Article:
“It’s best to have some gold right now,” Greenlight Capital hedge-fund manager David Einhorn advised the audience at the 2022 Sohn Investment Conference last week. “The price will rise higher, perhaps much higher.”
Mr. Einhorn is bullish on gold because he believes the inflation genie will not be going back into its bottle any time soon.
The Fed only began raising its policy rate in March, after inflation in consumer prices had soared to a 40-year high of 8.5 per cent. On Wednesday, it hiked the rate by 0.75 of a percentage point, and plans to continue raising the target rate (now in a range between 1.5 and 1.75 per cent) until it reaches 2.5 to 3 per cent.
In the past, Fed chairs Alan Greenspan, Paul Volcker and Arthur Burns had to push interest rates above inflation and create positive real rates, noted Mr. Einhorn. “In 1980, Volcker raised rates to 19 per cent to combat inflation of 14 per cent and in 1990, Greenspan raised them to 8.5 per cent to fight 6-per-cent inflation. Even Burns in 1974 raised to 13 per cent to fight 11.5-per-cent inflation – although he retreated too soon.”
“Today, we have real interest rates at their most negative [minus 7.5 per cent] in the last 70 years. So, the idea of tightening to 3 per cent is hardly credible.” Not that the Fed could hike much beyond this target anyway: One big problem is historically high levels of debt.
The U.S. public holds over US$24-trillion in debt, up more than sixfold in the past 20 years, Mr. Einhorn said. With so much debt supporting consumption and the economy in general, rate increases suggest bankruptcies will occur sooner and more frequently than in the past for every percentage-point increase in rates. This could compel the Fed to ease up on its inflation battle before it is won.
Rising rates will also be a strain on the government’s finances. When Mr. Volcker raised interest rates in 1980, U.S. government debt to GDP was 30 per cent. Heading into the financial crisis of 2008 it was 60 per cent, and today it is 120 per cent, Mr. Einhorn said. Furthermore, the Congressional Budget Office estimates the federal government’s deficit in 2022 will be US$1-trillion and double that in 2030.
What comes next: stagflation or a recession?
Goodbye TINA? The stock market is facing competition from the humble GIC
Government debt is becoming so large that the interest expense arising from an increase in Fed rates above 4 per cent would begin squeezing spending on crucial public programs. For example, U.S. baby boomers are now retiring at a rate of 10,000 people a day, placing heavy and rising demands on government old-age security programs, he said. “Social Security trust funds are projected to be used up in 12 years and are already sellers of Treasuries.”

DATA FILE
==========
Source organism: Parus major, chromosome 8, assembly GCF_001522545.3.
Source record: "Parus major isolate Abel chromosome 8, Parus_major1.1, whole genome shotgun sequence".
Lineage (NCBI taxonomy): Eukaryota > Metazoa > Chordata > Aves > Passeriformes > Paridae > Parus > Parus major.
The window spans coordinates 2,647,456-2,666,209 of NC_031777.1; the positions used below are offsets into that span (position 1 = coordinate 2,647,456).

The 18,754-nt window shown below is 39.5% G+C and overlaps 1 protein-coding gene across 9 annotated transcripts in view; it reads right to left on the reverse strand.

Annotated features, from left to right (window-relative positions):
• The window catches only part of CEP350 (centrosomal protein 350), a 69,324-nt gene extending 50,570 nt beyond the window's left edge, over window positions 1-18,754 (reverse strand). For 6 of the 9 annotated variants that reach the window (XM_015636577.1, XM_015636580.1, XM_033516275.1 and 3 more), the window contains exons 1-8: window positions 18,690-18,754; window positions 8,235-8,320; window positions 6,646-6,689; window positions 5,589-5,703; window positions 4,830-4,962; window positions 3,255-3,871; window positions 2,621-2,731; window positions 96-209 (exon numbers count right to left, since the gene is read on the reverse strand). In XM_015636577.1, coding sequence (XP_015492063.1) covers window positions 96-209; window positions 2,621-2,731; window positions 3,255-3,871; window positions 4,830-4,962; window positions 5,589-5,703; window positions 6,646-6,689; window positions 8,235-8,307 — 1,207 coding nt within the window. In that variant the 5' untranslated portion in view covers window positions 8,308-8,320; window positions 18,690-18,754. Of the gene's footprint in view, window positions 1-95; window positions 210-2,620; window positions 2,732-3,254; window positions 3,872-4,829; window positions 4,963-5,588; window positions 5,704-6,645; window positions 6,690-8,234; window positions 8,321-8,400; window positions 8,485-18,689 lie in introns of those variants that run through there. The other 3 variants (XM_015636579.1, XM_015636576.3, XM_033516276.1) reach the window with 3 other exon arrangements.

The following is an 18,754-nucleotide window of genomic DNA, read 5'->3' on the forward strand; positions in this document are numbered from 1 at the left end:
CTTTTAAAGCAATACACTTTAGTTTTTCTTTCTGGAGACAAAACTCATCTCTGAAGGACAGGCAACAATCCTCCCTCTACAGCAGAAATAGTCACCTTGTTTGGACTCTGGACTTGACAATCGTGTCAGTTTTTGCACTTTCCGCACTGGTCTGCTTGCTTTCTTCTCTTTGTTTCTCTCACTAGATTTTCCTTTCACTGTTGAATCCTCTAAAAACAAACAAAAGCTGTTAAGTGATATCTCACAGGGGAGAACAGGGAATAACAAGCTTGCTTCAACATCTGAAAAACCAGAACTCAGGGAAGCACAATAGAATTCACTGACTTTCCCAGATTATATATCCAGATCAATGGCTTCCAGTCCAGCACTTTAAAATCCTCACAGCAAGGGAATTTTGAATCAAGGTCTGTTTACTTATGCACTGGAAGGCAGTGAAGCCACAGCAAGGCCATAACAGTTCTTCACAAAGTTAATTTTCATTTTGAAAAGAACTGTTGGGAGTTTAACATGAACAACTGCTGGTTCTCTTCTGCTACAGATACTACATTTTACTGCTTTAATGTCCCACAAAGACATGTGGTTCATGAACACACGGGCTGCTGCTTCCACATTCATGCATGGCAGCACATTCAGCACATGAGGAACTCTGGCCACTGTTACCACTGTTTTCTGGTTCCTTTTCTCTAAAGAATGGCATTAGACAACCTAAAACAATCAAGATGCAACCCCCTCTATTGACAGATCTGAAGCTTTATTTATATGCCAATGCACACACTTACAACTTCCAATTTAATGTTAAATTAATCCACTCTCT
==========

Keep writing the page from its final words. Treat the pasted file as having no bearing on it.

Others may also mention that another government spending imperative arises from escalating geopolitical tensions. The commitment to ensure the United States does not fall behind in new military technologies, such as hypersonic missiles, and to support regional wars, such as the one in Ukraine, is another vital case.
The spectre of a new Cold War raises the possibility that some central banks switch their reserves away from U.S. currency and bonds into gold. Mr. Einhorn said that Russia’s central bank had raised its gold holdings to one of the highest in the world, at 22 per cent of reserves, before the United States froze its remaining U.S. assets after the invasion of Ukraine.
Most other countries are far below Russia’s percentage of gold reserves and have large holdings of U.S. liabilities. For example, China owns more than US$1-trillion in U.S. bonds (purchased to suppress the yuan and thus boost exports), but less than 4 per cent of its reserves are in gold.
“When countries stop trusting each other, gold becomes the ultimate reserve asset. And I say gold, not cryptocurrencies, because gold is already recognized as a globally acceptable central bank reserve asset.”
Mr. Einhorn also discussed problems arising from supply constraints. Many of these will resolve on their own and the higher supplies will help moderate inflation.
However, the elephant in the room is the oil and gas sector. The environmental, social and governance movement has thwarted investment in traditional sources of energy, he argued. So the supply boost from higher prices could be a long time coming, especially considering Group of Seven countries have pledged to stop most fossil-fuel financing by the end of 2022.
Mr. Einhorn lamented that government policy makers are not even discussing fiscal austerity. They are leaving the inflation battle solely on the shoulders of the Fed. “To me, this means inflation isn’t going away so fast,” he said.
“The Fed will do what it can and maybe it will work. … But as rates cross above 3, maybe 4 per cent, either inflation will come down or the Fed will have to capitulate to inflation. It can’t do more because it must ensure the Treasury can fund itself. When the Fed has to choose between fighting inflation and supporting the Treasury, I think it has to pick the Treasury.”
Special to The Globe and Mail
Larry MacDonald can also be found at Investing Journey (larrymacdon.substack.com/archive)
Be smart with your money. Get the latest investing insights delivered right to your inbox three times a week, with the Globe Investor newsletter. Sign up today.